After losing out on landing Dornier Seaplane to Quebec, the City of North Bay is turning the page with plans to create a full-blown aviation hub at Jack Garland Airport.
The Mayor's Office of Economic Development is circulating a survey to North Bay area businesses and organization to gauge their interest in expanding into a combination aerospace and industrial park.
North Bay is almost out of serviced industrial land, said economic development officer Rick Evans, but there are more than 200 acres of greenfield airside acreage at Jack Garland "to put in play," and about 350 acres of ground-side property for non-aviation business.
The survey is a two-pronged effort to attract companies to the airport but also to gather passenger numbers to improve commercial air service.
The city hired a high-powered international marketing and strategic planning firm, Jacobs Consultancy, to sort through the responses and help assess what development opportunities exist.
Evans said the city is keeping an open mind to what those are.
Responses will be kept confidential. The deadline for completing the survey is June 14.
The city will use that information for an upcoming round of focus groups with various stakeholders.
The 27-question survey asks companies why they are located in North Bay, their workforce numbers, growth plans, acreage requirements, and what type of facility they would require.
On the business travel side, the city asks how often people fly, where they fly, and what influences their decisions to fly out of North Bay or if they prefer driving to Toronto's Pearson International Airport to catch a flight.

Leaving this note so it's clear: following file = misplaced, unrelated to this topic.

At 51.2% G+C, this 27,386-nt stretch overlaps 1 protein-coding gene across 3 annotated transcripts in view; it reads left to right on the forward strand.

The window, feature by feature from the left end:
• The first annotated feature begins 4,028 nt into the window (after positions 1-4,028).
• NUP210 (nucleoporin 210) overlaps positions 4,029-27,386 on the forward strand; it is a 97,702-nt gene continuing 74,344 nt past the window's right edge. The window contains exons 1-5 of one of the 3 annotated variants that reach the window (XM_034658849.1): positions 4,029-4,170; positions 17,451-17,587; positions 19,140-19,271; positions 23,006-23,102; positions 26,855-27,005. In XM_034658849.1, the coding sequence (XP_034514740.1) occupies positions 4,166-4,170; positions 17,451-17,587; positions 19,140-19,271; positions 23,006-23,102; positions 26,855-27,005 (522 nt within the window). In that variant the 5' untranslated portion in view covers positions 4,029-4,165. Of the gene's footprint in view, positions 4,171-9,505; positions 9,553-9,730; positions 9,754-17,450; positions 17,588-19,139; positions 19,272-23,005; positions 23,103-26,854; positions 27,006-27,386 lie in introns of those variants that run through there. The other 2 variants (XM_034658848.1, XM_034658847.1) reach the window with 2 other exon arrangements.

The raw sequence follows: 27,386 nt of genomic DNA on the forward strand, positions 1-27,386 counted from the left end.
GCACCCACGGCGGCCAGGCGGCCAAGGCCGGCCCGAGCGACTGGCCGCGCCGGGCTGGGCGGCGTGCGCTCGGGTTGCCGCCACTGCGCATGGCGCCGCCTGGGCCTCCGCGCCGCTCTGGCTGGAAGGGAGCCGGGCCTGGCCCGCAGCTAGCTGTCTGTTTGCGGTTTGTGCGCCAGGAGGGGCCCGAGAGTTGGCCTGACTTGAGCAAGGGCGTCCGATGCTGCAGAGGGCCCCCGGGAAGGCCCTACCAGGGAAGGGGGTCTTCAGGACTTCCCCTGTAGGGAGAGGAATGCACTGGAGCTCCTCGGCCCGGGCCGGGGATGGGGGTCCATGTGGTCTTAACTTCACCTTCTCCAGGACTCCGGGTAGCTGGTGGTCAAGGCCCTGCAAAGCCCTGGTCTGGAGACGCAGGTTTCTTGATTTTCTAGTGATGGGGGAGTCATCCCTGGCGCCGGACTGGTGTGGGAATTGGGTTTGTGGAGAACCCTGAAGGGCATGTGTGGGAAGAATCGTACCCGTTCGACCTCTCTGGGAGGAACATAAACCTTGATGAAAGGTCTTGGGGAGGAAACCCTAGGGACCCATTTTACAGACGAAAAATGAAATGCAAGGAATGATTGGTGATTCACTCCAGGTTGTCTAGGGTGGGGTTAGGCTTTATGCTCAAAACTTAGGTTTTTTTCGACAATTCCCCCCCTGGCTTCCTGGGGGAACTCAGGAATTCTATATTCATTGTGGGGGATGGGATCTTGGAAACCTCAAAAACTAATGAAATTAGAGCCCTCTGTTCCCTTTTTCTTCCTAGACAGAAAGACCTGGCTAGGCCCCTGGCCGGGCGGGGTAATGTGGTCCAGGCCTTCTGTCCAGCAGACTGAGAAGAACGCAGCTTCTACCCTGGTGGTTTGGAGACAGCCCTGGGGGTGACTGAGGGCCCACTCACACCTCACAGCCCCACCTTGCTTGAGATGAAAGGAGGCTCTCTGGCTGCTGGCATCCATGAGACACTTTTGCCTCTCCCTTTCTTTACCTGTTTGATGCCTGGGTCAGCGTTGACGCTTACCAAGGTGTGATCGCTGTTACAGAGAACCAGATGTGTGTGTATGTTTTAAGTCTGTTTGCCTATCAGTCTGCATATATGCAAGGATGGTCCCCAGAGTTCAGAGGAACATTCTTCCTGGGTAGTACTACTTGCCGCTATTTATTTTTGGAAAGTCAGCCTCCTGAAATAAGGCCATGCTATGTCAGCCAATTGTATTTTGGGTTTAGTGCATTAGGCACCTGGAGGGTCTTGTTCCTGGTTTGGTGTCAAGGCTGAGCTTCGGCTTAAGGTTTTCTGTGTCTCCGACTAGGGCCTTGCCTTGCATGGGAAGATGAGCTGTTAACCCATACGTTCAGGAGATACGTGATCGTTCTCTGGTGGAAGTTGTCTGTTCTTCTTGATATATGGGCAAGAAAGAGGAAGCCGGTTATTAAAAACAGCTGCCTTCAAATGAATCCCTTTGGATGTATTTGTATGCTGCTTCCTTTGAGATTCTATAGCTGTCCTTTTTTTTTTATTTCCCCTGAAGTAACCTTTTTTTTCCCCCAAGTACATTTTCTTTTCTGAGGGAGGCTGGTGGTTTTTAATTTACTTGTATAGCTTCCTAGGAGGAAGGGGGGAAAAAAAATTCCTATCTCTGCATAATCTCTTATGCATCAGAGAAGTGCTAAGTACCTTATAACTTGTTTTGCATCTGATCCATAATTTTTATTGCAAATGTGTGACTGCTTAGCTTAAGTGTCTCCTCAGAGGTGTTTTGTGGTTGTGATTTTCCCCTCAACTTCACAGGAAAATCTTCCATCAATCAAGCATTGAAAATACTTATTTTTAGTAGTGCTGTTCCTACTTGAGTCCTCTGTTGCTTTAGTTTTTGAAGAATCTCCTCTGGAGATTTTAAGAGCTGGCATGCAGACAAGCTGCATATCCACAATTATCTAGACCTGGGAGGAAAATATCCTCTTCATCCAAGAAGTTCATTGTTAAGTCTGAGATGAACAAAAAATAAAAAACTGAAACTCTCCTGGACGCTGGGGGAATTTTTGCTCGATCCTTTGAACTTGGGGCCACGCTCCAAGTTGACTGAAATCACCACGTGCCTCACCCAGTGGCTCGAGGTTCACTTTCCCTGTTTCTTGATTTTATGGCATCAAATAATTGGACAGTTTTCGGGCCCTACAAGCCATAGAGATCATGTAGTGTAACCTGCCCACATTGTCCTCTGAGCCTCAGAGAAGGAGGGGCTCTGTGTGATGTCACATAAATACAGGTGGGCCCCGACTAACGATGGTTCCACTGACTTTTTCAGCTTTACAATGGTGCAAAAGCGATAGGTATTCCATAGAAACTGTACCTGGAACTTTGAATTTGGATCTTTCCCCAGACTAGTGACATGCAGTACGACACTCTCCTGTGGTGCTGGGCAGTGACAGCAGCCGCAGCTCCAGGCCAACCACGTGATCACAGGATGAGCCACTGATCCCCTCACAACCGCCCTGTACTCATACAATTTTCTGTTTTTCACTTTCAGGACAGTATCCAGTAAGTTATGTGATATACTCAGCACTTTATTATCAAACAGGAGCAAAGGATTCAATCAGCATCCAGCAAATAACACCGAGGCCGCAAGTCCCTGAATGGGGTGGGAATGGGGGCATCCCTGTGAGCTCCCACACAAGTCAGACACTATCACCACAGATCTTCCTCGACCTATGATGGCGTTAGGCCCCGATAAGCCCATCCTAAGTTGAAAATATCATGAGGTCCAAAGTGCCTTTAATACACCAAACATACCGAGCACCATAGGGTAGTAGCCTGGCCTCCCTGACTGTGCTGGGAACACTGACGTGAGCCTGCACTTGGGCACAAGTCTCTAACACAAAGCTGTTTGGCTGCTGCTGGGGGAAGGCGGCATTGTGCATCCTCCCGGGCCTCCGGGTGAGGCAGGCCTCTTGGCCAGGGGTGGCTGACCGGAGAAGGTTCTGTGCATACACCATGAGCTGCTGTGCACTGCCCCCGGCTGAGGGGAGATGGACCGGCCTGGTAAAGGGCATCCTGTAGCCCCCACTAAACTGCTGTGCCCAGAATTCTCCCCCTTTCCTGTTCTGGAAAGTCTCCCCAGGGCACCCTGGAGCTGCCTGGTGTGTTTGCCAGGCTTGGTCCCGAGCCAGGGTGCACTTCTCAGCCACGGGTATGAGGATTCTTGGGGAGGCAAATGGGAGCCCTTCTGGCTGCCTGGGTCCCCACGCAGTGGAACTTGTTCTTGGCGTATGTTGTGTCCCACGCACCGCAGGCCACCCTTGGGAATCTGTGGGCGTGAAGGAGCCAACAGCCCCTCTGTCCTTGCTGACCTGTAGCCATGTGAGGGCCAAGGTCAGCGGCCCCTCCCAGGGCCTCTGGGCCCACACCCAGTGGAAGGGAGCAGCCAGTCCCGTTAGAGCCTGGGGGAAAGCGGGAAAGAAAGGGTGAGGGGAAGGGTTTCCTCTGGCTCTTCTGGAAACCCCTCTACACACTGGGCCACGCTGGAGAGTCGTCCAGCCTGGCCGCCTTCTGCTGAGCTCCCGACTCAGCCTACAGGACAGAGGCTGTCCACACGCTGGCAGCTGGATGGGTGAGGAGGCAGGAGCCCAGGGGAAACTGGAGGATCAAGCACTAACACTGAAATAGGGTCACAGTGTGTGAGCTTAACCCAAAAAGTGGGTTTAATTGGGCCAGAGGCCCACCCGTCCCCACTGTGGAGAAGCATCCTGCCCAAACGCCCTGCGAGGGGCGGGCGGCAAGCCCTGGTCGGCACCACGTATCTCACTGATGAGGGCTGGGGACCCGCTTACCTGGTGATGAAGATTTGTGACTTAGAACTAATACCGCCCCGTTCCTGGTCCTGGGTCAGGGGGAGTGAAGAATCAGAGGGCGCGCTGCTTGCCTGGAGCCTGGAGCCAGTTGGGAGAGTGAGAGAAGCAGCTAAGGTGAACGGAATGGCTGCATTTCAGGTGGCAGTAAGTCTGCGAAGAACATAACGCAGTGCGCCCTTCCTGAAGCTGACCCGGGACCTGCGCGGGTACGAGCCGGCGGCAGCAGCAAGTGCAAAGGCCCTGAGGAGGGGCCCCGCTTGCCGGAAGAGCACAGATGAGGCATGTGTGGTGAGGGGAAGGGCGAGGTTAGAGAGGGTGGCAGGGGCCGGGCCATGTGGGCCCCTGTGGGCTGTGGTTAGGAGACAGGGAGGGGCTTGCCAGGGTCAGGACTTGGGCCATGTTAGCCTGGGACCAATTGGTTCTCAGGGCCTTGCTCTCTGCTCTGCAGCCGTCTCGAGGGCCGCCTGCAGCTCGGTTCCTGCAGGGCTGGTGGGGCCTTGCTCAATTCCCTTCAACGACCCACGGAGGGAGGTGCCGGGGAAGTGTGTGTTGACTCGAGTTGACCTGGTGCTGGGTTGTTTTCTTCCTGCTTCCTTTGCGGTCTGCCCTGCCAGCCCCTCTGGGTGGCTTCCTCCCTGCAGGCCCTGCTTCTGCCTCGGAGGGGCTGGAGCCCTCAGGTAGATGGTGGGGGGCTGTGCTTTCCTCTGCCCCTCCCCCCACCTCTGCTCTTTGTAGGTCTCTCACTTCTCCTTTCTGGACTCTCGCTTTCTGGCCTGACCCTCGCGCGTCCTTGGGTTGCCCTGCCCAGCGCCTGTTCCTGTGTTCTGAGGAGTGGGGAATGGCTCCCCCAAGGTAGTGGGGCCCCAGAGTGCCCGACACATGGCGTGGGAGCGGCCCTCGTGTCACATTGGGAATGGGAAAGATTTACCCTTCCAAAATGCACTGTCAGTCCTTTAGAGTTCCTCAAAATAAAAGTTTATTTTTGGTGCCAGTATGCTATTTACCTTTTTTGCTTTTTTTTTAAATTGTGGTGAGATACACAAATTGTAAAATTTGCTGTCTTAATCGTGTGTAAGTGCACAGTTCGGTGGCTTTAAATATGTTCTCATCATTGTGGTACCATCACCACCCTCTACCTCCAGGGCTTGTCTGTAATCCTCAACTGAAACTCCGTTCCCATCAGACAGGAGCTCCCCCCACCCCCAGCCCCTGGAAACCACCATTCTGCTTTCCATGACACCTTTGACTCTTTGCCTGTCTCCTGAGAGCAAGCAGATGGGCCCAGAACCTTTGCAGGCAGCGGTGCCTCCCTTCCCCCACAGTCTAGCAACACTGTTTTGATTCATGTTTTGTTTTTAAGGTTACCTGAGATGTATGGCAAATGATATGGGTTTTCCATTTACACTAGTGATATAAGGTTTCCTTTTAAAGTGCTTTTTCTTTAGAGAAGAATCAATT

One question asks if companies or organizations would favour a direct link between North Bay and Toronto City Centre Airport.
Evans said those responses could be useful information to attract Porter Airlines, which is based on Toronto Island, and Air Canada Jazz, which is applying for landing rights at the downtown airport.
A draft plan has been completed for the aerospace-industrial park.
Evans said once a subdivision plan is registered, there will be enough flexible space to respond to individual company requests.
The city already has government funding partners lined up for an infrastructure servicing plan and Evans is optimistic they will get the support they need.
North Bay has scored some major successes on the aerospace side in the last decade by attracting a Bombardier waterbomber assembly plant and establishing Voyageur Airways in previously abandoned military hangars.
A 20,000-square-foot hangar, owned by Voyageur, stands ready for a new tenant.
Because of its 10,000-foot, military-length runway, North Bay has entertained the idea of handling air cargo, but the challenge with attracting chartered air freight has always been sourcing cargo to load on the backhaul.
"We're optimistic that in 2012 when the (Highway 11) four-laning is completed, that'll give us, we think, a leg up on trying to sell the magic of the backhaul," said Evans.
The short online survey is available here.